I’m not gonna lie — I love the fan experience. And if you tell me that a team in California’s tradition is to throw tortillas when a victory is in hand, I find it amusing. I mean, a flying tortilla — presumably uncooked soft tortilla — won’t hurt anyone. Except when your team is only up two and the officials consider giving the home crowd a technical. Yep, that’s how UC-Santa Barbara’s 65-61 win against San Diego went down, writes Diamond Leung for ESPN.com. When the fans started tossing tortillas, the officials considered tossing out a T. They opted to go with a public announcement that any more thrown items would produce two free throws for the Toreros. The fans settled down, and the Gauchos won.

In a time of tribulation, college hoops shows the good in sports

by - Published December 6, 2011 in Full Court Sprints

The Jimmy V Classic couldn’t have come at a more necessary time this year.

College sports have had a rough run in recent months. Throughout the summer, fans had to try to figure out which conference their favorite team would be playing in when all the moving and shaking subsides. The motivation for conference realignment is all about the dollar bills, often at the expense of any sport not named football — and with little consideration for rivalries that make sports thrilling to watch and play.

But conference realignment was utterly benign compared to the chaos that erupted in State College, Pa., when one of the NCAA’s premier football programs crumbled under the weight of allegation after allegation of sexual misconduct by Jerry Sandusky, a former coordinator. Exacerbating the situation, coach Joe Paterno and Penn State officials appear to have covered up the activities, and it cost one of college football’s legends his job.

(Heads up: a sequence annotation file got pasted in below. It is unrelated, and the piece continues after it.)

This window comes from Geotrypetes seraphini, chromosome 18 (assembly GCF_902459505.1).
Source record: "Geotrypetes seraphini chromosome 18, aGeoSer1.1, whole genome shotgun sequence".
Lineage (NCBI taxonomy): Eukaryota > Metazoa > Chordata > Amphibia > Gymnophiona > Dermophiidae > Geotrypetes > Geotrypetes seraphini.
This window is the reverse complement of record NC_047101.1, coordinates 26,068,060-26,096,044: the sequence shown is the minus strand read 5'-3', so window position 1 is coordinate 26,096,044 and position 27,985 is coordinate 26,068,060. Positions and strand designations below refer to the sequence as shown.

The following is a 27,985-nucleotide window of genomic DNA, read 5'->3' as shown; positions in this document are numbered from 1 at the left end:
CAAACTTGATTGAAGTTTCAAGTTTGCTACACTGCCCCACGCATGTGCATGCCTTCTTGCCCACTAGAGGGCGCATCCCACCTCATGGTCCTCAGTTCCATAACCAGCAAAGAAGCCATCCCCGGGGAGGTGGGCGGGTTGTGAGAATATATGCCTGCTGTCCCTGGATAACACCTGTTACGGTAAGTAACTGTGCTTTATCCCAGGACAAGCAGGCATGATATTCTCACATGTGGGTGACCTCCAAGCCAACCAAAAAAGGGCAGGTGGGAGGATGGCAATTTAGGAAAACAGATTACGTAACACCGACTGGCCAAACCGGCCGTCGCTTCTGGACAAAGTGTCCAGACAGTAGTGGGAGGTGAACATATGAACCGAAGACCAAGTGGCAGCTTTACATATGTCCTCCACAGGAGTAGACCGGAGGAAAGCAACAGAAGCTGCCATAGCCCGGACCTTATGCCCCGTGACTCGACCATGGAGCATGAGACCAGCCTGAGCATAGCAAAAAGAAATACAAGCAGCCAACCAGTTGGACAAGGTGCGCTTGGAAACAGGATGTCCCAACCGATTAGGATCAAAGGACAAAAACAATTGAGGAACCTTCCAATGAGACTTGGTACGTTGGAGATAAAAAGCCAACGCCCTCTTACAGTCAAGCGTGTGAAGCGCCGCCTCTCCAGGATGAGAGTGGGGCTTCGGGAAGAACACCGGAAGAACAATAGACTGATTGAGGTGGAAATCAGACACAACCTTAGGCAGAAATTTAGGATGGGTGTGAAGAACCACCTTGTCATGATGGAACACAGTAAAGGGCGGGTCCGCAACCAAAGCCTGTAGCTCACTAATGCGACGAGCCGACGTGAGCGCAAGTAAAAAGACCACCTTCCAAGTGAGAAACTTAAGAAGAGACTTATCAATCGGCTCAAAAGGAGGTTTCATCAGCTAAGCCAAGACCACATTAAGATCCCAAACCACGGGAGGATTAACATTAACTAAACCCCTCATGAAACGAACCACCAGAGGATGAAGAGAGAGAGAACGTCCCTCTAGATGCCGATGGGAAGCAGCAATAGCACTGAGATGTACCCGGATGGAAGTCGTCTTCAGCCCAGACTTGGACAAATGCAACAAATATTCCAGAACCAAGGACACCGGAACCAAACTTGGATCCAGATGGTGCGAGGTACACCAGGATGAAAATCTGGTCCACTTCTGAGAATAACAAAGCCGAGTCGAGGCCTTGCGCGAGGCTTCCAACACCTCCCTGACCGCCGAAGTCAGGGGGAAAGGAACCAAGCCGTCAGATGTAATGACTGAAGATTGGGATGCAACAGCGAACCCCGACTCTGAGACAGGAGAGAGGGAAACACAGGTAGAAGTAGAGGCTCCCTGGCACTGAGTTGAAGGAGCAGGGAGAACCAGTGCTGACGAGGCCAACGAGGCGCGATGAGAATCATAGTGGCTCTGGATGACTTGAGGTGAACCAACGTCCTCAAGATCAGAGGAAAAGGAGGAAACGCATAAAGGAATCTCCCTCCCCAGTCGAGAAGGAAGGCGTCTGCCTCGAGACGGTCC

Then scandal crept into college hoops, at another sacred program. Coach Jim Boeheim has built Syracuse into a top program, and he relied on his top assistant, Bernie Fine, to help get the Orange there. But allegations of sexual abuse have surrounded Fine, and university officials fired him. Syracuse has received plenty of criticism for possibly failing to do enough to report the rumors of the abuse to police nearly 10 years ago, and Boeheim passionately defended his friend and assistant when ESPN first reported the allegations. He has had to backtrack from those statements, and some experts are calling for his ouster.

Yuck.

With such greed and alleged corruption percolating in college sports, it’d be easy to become disillusioned.

But resist the urge. Or to put it another way: “Don’t ever give up.”

Former NC State coach Jim Valvano made that phrase the motto of the foundation named for him after he died of cancer in 1993. Since his death, ESPN has partnered with the Jimmy V Foundation to raise funds for cancer research. The money goes directly to research, and it goes to a broad range of medical experts toiling to find a cure, not just for popular causes such as breast or prostate cancer but also rarer cancers that have a far worse death rate.

The annual Jimmy V Classic serves as a forum for ESPN to reach a national audience to urge donations, in addition to showcasing a few of the country’s best teams. If that’s not a great role for sports in U.S. society, I don’t know what is.

We go coast to coast with other news from the college basketball nation